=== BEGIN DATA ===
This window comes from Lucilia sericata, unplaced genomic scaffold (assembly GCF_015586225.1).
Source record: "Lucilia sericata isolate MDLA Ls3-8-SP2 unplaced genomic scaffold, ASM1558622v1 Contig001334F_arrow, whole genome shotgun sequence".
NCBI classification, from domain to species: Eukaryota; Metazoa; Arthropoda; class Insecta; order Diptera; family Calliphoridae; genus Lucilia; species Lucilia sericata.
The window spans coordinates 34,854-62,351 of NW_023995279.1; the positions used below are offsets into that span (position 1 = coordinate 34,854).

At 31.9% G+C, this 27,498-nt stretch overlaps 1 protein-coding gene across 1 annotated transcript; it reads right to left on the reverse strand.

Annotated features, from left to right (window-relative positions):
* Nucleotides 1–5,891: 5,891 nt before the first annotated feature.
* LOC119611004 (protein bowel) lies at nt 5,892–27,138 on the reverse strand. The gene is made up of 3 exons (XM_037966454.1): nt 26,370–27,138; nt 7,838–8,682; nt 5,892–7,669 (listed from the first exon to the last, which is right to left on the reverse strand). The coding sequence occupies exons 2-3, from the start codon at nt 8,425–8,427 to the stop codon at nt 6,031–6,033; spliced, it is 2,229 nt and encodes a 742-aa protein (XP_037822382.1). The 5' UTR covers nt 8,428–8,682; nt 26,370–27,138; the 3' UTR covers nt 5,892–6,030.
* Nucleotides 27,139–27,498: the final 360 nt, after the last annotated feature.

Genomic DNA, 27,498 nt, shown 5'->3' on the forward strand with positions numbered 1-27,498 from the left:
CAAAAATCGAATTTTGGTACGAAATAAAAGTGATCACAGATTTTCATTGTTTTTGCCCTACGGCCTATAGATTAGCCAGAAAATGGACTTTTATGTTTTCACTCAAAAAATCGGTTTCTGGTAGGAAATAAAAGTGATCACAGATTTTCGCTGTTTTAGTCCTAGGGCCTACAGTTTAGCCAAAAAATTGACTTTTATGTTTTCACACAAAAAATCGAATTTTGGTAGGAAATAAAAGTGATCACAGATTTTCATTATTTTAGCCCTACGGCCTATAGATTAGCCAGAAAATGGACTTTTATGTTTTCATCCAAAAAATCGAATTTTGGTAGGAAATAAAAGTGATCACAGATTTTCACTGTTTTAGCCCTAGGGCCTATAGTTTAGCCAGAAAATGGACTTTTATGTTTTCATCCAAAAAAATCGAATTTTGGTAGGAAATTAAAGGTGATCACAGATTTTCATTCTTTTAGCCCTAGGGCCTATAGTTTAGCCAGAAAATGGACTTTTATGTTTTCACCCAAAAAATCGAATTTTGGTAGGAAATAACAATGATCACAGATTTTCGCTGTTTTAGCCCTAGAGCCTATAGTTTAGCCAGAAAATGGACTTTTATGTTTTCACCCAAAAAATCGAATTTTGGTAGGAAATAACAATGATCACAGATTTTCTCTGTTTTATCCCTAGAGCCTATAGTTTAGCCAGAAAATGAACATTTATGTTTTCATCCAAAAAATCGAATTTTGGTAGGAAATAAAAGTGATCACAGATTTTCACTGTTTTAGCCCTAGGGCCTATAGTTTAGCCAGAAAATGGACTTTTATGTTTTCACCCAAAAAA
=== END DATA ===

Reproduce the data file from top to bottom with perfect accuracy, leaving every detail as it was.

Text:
This window comes from Lucilia sericata, unplaced genomic scaffold (assembly GCF_015586225.1).
Source record: "Lucilia sericata isolate MDLA Ls3-8-SP2 unplaced genomic scaffold, ASM1558622v1 Contig001334F_arrow, whole genome shotgun sequence".
NCBI classification, from domain to species: Eukaryota; Metazoa; Arthropoda; class Insecta; order Diptera; family Calliphoridae; genus Lucilia; species Lucilia sericata.
The window spans coordinates 34,854-62,351 of NW_023995279.1; the positions used below are offsets into that span (position 1 = coordinate 34,854).

At 31.9% G+C, this 27,498-nt stretch overlaps 1 protein-coding gene across 1 annotated transcript; it reads right to left on the reverse strand.

Annotated features, from left to right (window-relative positions):
* Nucleotides 1–5,891: 5,891 nt before the first annotated feature.
* LOC119611004 (protein bowel) lies at nt 5,892–27,138 on the reverse strand. The gene is made up of 3 exons (XM_037966454.1): nt 26,370–27,138; nt 7,838–8,682; nt 5,892–7,669 (listed from the first exon to the last, which is right to left on the reverse strand). The coding sequence occupies exons 2-3, from the start codon at nt 8,425–8,427 to the stop codon at nt 6,031–6,033; spliced, it is 2,229 nt and encodes a 742-aa protein (XP_037822382.1). The 5' UTR covers nt 8,428–8,682; nt 26,370–27,138; the 3' UTR covers nt 5,892–6,030.
* Nucleotides 27,139–27,498: the final 360 nt, after the last annotated feature.

Genomic DNA, 27,498 nt, shown 5'->3' on the forward strand with positions numbered 1-27,498 from the left:
CAAAAATCGAATTTTGGTACGAAATAAAAGTGATCACAGATTTTCATTGTTTTTGCCCTACGGCCTATAGATTAGCCAGAAAATGGACTTTTATGTTTTCACTCAAAAAATCGGTTTCTGGTAGGAAATAAAAGTGATCACAGATTTTCGCTGTTTTAGTCCTAGGGCCTACAGTTTAGCCAAAAAATTGACTTTTATGTTTTCACACAAAAAATCGAATTTTGGTAGGAAATAAAAGTGATCACAGATTTTCATTATTTTAGCCCTACGGCCTATAGATTAGCCAGAAAATGGACTTTTATGTTTTCATCCAAAAAATCGAATTTTGGTAGGAAATAAAAGTGATCACAGATTTTCACTGTTTTAGCCCTAGGGCCTATAGTTTAGCCAGAAAATGGACTTTTATGTTTTCATCCAAAAAAATCGAATTTTGGTAGGAAATTAAAGGTGATCACAGATTTTCATTCTTTTAGCCCTAGGGCCTATAGTTTAGCCAGAAAATGGACTTTTATGTTTTCACCCAAAAAATCGAATTTTGGTAGGAAATAACAATGATCACAGATTTTCGCTGTTTTAGCCCTAGAGCCTATAGTTTAGCCAGAAAATGGACTTTTATGTTTTCACCCAAAAAATCGAATTTTGGTAGGAAATAACAATGATCACAGATTTTCTCTGTTTTATCCCTAGAGCCTATAGTTTAGCCAGAAAATGAACATTTATGTTTTCATCCAAAAAATCGAATTTTGGTAGGAAATAAAAGTGATCACAGATTTTCACTGTTTTAGCCCTAGGGCCTATAGTTTAGCCAGAAAATGGACTTTTATGTTTTCACCCAAAAAA